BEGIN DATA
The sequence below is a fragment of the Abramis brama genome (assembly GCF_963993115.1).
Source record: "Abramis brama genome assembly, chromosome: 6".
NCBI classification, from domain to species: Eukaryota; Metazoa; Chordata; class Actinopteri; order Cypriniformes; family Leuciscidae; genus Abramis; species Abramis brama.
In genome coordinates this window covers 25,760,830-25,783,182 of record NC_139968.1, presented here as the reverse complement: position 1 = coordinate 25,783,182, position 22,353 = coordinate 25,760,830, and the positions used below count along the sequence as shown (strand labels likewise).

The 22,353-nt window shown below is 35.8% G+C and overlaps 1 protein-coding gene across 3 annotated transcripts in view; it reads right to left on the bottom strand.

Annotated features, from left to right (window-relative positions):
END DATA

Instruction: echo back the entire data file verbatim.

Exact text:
The sequence below is a fragment of the Abramis brama genome (assembly GCF_963993115.1).
Source record: "Abramis brama genome assembly, chromosome: 6".
NCBI classification, from domain to species: Eukaryota; Metazoa; Chordata; class Actinopteri; order Cypriniformes; family Leuciscidae; genus Abramis; species Abramis brama.
In genome coordinates this window covers 25,760,830-25,783,182 of record NC_139968.1, presented here as the reverse complement: position 1 = coordinate 25,783,182, position 22,353 = coordinate 25,760,830, and the positions used below count along the sequence as shown (strand labels likewise).

The 22,353-nt window shown below is 35.8% G+C and overlaps 1 protein-coding gene across 3 annotated transcripts in view; it reads right to left on the bottom strand.

Annotated features, from left to right (window-relative positions):